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National Foundation for American Policy (NFAP);
The Trump administration's losses in federal court returned H-1B denial rates for employers in FY 2021 to pre-Trump levels, according to a new analysis by the National Foundation for American Policy (NFAP). Judges declared the Trump administration's actions to be unlawful, forcing changes in restrictive immigration policies that resulted in the denial rate for new H-1B petitions for initial employment in FY 2021 to drop to 4%, far lower than the denial rate of 24% in FY 2018, 21% in FY 2019 and 13% in FY 2020. The Trump administration managed to carry out what judges determined to be unlawful policies for nearly four years, and the policies imposed significant costs on employers, visa holders and the U.S. economy, likely contributing to more work and talent moving to other countries.
Immigration Research Initiative;
Although expanded unemployment insurance played a large role in decreasing the number of people living in poverty during the COVID-19 pandemic, millions—most notably undocumented workers—were excluded from these benefits. The New York State Excluded Workers Fund (EWF) is the most notable example of legislation to address this gap. Passed in April 2021, the EWF approved 130,000 excluded workers to receive financial support that roughly equaled the average total amount unemployed workers eligible for unemployment compensation received, approximately $15,600 per person. To understand the experiences of workers who applied for EWF and of those that did not receive the fund, we conducted 15 interviews with workers in English, Spanish, Bangla, and Korean and 9 interviews with staff from community-based organizations serving various populations in New York and providing crucial application assistance.We found that those who received the fund were able to use it to make ends meet during a period of severe job loss bypaying back rent and other bills;repaying debt incurred during the pandemic;stabilizing or improving their housing conditions;paying for basic needs like food;investing in their children and education;taking care of their health and paying for medical expenses;stabilizing and expanding employment opportunities; andcreating local economic stimulus.We also found that the EWF had a significant impact on excluded worker recognition and their sense of power and dignity that comes from being treated as a valued member of society. We found that workers who applied but did not receive the fund because of difficulties providing the required documentation faced continuing stress around unstable income, debt burden, and other dire circumstances.Overall, New York State Department of Labor quickly and effectively adopted the EWF, but ultimately the fund ran out of money more quickly than anticipated. Although the fund was a high-impact intervention for those who benefitted, it has not provided solutions to the ongoing instability that accompanies a lack of lawful permanent status in the US.
Centre for International Governance Innovation (CIGI);
Accounting standards that are used for tangible assets are not suitable for today's digital economy, which is fuelled by intangible assets. These standards need to reflect the shift in focus from tangible to intangible assets in order for the digital economy to thrive. Intangible assets such as design branding and software are not recognized by current accounting standards unless they are purchased from a third party. Without a shift in mindset that recognizes intangible assets and reflects the new economic reality, challenges will arise in making loans and investments and in taxing value creation. The accounting profession cannot act alone in making the shift and will need support from policy makers and regulators, investors, creditors and directors to make the necessary changes.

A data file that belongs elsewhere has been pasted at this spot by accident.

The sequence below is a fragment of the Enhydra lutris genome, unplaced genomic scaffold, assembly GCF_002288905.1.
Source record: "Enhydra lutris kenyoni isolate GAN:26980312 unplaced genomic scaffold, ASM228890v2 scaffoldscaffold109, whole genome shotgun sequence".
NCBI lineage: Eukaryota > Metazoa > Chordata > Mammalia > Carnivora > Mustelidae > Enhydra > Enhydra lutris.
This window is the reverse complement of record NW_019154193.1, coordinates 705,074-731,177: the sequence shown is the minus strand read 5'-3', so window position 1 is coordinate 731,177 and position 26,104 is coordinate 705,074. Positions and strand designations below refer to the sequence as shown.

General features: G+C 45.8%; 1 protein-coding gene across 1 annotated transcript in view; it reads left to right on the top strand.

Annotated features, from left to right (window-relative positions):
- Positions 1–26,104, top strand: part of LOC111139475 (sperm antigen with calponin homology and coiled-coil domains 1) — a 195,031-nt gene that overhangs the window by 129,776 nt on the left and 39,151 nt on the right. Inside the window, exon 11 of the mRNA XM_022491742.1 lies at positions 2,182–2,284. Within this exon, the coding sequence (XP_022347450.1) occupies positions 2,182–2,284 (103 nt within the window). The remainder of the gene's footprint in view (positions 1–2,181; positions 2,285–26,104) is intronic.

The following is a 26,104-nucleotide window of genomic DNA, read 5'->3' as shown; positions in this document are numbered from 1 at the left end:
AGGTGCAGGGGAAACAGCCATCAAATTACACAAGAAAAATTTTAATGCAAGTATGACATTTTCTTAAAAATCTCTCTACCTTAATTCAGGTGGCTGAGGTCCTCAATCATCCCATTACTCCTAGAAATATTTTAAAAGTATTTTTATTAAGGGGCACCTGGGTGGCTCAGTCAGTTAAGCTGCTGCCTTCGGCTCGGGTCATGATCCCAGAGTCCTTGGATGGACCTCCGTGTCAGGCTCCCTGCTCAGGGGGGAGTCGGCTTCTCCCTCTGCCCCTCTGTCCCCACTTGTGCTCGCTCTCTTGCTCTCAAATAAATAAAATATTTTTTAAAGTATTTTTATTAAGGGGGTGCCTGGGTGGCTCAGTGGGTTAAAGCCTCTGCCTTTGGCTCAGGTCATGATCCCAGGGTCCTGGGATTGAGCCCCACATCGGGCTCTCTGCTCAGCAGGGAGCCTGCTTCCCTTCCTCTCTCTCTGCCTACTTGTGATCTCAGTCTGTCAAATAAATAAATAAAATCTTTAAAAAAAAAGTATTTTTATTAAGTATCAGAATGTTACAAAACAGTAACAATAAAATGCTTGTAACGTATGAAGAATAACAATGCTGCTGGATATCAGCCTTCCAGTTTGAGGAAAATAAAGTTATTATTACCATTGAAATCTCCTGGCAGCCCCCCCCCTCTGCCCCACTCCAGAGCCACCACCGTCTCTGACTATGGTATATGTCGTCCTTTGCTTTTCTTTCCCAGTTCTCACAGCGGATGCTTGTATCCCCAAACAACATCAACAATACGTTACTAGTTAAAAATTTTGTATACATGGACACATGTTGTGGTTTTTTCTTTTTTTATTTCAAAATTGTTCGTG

Bankwest Curtin Economics Centre (BCEC) at Curtin University;
Today, Indigenous Australians remain vastly under-represented or excluded from the workforce. As of 2018, less than half (49.1 per cent) of working age Indigenous Australians were in some form of employment, compared to 75.9 per cent for non-Indigenous Australians. Worryingly, that gap only closed by 1.3 per cent during the decade to 2018. Indigenous employment parity will only be achieved when Indigenous employees are present in the workforce in the same proportion as they are in the national population, at approximately 3.3 per cent. But 'true' parity extends beyond a single representation measure.The Indigenous Employment Index 2022 is the first comprehensive snapshot of Indigenous workplace representation, practices, and employee experiences ever to be carried out in Australia. Together, the participating organisations employ more than 700,000 Australians; about five per cent of the total Australian workforce, and 17,412 Indigenous Australians; around six per cent of the Indigenous workforce.This research finds that one-off measures to create Indigenous employment must give way to a more comprehensive and systemic approach. Authentic commitments, tailored strategies with targets, and a broader definition of Indigenous employment success are critical to better Indigenous employment outcomes. There is genuine commitment from participating organisations to Indigenous employment, and progress is being made, as recognised by many interview participants. There is still much work to be done, however, to improve the attraction, retention, and progression of Indigenous employees, while creating culturally safe and inclusive environments where all employees can thrive.